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Title: Does Inward Foreign Direct Investment Boost the Productivity of Domestic Firms?

Author(s): Jonathan Haskel, Sonia Pereira and Matthew Slaughter

Publication Date: May 2002

Keyword(s): foreign direct investment, multinational firms and productivity spillovers

Programme Area(s): International Trade and Regional Economics and Labour Economics

Abstract: Are there productivity spillovers from FDI to domestic firms, and, if so, how much should host countries be willing to pay to attract FDI? To examine these questions we use a plant-level panel covering UK manufacturing from 1973 through 1992. Across a wide range of specifications, we estimate a significantly positive correlation between a domestic plant?s TFP and the foreign-affiliate share of activity in that plant?s industry. This is consistent with positive FDI spillovers. We do not generally find significant effects on plant TFP of the foreign-affiliate share of activity in that plant?s region. Typical estimates suggest that a 10 percentage-point increase in foreign presence in an UK industry raises the TFP of that industry?s domestic plants by about 0.5%. We also use these estimates to calculate the per-job value of these spillovers. These calculated values appear to be less than per-job incentives governments have granted in recent high-profile cases, in some cases several times less.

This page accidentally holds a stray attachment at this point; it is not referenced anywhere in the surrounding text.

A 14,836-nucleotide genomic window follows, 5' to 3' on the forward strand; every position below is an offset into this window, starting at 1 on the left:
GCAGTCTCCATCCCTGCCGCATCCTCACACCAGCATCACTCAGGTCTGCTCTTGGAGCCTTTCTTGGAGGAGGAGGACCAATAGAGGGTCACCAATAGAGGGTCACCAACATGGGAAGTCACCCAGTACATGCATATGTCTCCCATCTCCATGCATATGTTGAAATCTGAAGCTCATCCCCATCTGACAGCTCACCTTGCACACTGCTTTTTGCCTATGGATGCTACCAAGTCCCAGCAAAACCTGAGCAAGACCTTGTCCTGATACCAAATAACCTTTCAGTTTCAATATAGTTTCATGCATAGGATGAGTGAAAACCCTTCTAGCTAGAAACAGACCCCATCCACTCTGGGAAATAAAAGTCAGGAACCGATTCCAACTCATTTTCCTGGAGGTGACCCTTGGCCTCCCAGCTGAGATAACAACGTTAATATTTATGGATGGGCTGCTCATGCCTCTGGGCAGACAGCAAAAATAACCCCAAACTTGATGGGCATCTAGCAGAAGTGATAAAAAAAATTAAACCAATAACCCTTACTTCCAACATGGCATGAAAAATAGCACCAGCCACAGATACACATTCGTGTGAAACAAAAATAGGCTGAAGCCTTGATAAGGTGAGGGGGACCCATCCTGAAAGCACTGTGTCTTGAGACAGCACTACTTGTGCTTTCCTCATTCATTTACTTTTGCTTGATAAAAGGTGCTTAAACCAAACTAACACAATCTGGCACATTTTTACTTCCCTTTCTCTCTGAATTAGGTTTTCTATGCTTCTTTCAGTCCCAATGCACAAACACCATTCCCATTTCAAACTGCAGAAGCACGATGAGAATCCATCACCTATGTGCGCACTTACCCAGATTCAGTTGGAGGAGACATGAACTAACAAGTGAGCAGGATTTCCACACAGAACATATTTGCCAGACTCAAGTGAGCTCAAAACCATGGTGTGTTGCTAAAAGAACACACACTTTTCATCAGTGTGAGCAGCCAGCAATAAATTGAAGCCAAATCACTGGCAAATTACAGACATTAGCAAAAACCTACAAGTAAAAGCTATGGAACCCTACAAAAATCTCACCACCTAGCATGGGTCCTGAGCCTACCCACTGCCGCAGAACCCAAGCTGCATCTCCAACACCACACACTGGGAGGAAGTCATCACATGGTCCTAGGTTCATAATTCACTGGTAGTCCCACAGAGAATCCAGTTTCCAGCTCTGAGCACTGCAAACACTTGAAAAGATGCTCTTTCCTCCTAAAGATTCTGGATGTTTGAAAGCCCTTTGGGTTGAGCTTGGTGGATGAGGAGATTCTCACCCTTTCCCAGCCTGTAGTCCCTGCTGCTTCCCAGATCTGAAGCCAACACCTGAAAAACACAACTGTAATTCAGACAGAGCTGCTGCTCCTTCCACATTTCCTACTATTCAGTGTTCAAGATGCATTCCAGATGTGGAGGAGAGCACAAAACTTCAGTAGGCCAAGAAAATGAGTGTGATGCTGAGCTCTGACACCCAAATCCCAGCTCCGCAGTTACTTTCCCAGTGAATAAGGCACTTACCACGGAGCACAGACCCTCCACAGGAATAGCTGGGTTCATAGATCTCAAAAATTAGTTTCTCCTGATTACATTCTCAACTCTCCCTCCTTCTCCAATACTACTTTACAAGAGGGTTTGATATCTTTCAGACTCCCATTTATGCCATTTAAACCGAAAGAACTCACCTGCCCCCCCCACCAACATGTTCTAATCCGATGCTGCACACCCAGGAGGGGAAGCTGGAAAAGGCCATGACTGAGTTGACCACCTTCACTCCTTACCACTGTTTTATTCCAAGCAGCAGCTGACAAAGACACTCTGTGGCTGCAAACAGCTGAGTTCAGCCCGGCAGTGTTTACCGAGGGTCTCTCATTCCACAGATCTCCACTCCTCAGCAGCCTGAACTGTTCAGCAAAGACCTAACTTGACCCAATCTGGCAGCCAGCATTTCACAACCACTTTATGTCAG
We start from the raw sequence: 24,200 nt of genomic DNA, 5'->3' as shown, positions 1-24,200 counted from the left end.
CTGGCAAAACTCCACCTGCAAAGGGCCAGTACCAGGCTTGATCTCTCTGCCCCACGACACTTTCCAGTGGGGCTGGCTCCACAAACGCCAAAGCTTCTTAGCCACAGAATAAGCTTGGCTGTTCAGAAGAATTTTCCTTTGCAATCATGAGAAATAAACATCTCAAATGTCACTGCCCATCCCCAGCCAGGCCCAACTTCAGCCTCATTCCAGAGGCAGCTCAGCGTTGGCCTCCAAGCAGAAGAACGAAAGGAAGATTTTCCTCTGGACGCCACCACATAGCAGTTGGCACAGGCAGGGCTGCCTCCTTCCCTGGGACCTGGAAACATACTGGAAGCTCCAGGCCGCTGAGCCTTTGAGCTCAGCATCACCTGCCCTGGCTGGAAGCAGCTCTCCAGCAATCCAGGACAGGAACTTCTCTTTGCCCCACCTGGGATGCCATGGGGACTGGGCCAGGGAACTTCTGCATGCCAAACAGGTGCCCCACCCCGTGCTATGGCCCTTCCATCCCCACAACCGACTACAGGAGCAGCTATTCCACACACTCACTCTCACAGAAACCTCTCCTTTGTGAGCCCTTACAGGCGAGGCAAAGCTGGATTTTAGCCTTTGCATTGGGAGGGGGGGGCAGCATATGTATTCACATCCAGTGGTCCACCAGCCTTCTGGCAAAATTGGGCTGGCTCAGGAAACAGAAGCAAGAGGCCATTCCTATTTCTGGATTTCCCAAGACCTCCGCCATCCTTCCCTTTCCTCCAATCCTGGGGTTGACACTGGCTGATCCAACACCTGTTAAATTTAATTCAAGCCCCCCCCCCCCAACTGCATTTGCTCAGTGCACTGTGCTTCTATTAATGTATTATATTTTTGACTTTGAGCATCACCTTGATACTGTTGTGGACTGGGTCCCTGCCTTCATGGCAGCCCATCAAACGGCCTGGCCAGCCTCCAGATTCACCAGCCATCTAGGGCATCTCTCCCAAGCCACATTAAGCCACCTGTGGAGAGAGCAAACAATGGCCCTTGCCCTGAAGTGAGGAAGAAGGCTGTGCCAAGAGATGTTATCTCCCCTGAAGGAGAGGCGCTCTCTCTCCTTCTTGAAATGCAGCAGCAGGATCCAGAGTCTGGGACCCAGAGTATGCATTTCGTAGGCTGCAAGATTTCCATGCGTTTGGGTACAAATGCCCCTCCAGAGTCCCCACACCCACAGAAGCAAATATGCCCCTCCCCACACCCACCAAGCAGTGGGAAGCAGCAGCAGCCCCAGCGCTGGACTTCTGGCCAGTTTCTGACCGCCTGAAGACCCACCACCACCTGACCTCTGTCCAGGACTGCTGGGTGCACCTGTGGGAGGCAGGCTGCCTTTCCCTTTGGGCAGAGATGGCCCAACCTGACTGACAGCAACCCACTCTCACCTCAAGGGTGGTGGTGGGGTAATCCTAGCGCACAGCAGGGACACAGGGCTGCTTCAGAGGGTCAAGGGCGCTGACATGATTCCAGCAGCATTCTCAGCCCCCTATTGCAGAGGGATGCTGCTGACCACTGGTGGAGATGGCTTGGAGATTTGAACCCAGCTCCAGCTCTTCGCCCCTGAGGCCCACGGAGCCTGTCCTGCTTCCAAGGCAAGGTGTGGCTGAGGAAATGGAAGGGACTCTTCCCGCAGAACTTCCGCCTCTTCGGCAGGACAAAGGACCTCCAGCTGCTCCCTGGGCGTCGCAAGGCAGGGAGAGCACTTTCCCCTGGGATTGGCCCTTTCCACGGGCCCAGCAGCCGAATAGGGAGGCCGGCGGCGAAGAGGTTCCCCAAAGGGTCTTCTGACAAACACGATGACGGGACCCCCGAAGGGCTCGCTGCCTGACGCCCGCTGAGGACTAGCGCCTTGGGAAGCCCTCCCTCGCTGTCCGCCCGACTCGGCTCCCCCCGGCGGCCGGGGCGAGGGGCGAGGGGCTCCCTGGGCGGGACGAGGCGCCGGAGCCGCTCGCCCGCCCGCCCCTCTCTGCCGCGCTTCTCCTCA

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Bibliographic Reference

Haskel, J, Pereira, S and Slaughter, M. 2002. 'Does Inward Foreign Direct Investment Boost the Productivity of Domestic Firms?'. London, Centre for Economic Policy Research. https://cepr.org/active/publications/discussion_papers/dp.php?dpno=3384